Frycer grew up in Ostrava and started his pro career playing for the local team, Vitkovice, in 1977. He made enough of an impression that he made the Czechoslovak national team for the 1978 and 1979 IIHF World Junior Championships, winning a silver medal in 1979 playing on a team that included Anton Stastny, Igor Liba, and Ivan Cerny.
Frycer also played at the 1979 and 1981 IIHF Ice Hockey World Championships, winning another silver and a bronze, as well as the 1980 Olympics in Lake Placid. But in 1981 he and his family – parents, wife, and 10-month-old daughter – defected to Canada to start a new life in the NHL. It was a daring escape, but ultimately one he felt he had to make.
He had made arrangements to play with the Quebec Nordiques. After an impressive start, he was acquired by the Maple Leafs at the trade deadline in 1982 for Wilf Paiement, and in total scored 24 goals in 59 games with the two teams in his rookie season. It was with the Leafs that he spent most of his NHL career, some six and a half years. He led the Leafs in scoring in 1985/86 with a career best 32 goals and 75 points.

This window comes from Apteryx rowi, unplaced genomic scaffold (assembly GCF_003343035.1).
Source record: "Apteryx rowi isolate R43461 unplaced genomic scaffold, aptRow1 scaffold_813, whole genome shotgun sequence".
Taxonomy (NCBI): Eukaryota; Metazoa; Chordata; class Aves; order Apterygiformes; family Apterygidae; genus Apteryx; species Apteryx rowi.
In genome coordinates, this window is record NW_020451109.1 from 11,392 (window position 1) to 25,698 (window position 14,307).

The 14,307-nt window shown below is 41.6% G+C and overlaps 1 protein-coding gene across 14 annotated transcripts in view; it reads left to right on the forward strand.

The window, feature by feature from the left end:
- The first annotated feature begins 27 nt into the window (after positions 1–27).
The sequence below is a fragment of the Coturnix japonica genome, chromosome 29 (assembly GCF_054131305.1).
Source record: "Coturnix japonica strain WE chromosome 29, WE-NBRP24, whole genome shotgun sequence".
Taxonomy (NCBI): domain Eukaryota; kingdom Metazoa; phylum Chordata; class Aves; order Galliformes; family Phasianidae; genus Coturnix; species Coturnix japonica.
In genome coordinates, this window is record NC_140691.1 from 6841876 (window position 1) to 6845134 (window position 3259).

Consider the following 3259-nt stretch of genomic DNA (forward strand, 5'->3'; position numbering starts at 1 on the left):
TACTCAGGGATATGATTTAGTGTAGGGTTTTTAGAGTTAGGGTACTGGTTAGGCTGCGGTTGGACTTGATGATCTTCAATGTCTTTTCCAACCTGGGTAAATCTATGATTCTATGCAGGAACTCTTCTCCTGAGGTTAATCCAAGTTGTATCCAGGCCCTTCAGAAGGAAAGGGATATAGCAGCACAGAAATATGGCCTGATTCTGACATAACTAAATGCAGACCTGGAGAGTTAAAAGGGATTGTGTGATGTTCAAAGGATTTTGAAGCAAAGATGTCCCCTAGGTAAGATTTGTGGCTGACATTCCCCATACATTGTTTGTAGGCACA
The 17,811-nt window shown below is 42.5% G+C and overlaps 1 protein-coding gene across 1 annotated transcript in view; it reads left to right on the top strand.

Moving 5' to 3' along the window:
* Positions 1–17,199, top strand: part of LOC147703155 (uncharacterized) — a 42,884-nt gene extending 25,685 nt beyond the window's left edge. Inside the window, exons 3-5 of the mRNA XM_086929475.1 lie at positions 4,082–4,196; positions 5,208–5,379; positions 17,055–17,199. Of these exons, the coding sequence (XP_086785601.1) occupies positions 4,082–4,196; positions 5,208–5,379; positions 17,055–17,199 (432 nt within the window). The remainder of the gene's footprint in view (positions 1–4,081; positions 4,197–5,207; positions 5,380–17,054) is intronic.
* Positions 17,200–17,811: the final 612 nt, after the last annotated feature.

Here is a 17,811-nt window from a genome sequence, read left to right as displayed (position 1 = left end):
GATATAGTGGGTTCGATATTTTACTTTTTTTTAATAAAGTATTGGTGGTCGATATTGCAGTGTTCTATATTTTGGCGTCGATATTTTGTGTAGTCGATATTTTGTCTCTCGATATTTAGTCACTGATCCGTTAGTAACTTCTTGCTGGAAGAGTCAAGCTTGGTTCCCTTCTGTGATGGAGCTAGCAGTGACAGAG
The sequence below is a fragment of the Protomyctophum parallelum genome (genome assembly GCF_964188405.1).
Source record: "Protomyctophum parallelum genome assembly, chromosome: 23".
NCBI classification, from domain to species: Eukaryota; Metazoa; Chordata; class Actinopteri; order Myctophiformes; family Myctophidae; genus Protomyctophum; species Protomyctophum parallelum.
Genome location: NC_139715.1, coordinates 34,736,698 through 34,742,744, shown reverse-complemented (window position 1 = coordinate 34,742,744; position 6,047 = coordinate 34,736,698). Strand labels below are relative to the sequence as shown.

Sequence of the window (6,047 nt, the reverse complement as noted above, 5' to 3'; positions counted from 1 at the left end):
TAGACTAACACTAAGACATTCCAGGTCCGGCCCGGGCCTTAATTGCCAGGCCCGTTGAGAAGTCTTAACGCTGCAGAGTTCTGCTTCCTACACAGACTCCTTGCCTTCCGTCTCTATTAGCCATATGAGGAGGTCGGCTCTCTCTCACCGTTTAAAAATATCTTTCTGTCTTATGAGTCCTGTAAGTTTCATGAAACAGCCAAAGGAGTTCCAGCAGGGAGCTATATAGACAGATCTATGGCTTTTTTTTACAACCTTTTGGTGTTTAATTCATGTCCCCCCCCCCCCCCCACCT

In 1985, Frycer became the first Czech player to appear in the NHL All-Star Game, where he scored a goal, and on 8 January 1986, he was the first Czech to score four goals in a game, during a wild 11-9 Leafs win over Edmonton.
He later played briefly with Detroit after becoming so disenchanted by playing for coach John Brophy that he demanded a trade. From there he played 14 games with Edmonton in 1988/89 and finished his career in Germany and Italy.
A talented right winger, Frycer was unable to handle the spoils of fame well. He started smoking at age 12, a habit he was unable to break even later in life as his health worsened. He became an alcoholic during his NHL career and eventually required liver and kidney transplants.
Soon after retiring he turned to coaching, mostly in the Czech Republic and Italy, winning a championship with Merano in the Italian league. He became head coach in Znojmo in 2017.
In 2018, Frycer published his autobiography with the help of author Lubos Brabec, aptly titled My Wild Hockey Life, an honest account of his career on ice and off it. He stopped drinking in 1999 and married his third wife, Lenka, and was coaching Orli Znojmo until recently.
He led a hard life, enjoyed the early years, but paid a steep price later on. Although he never regretted much, he also knew there were lessons for others that he could share.
“Some people who’ve had a drinking problem are embarrassed to talk about it,” he said after his book came out. “I talk of mine without shame. If what I have to say puts just one person off drinking – children, my friends, players in the dressing room – it will have been worth it.”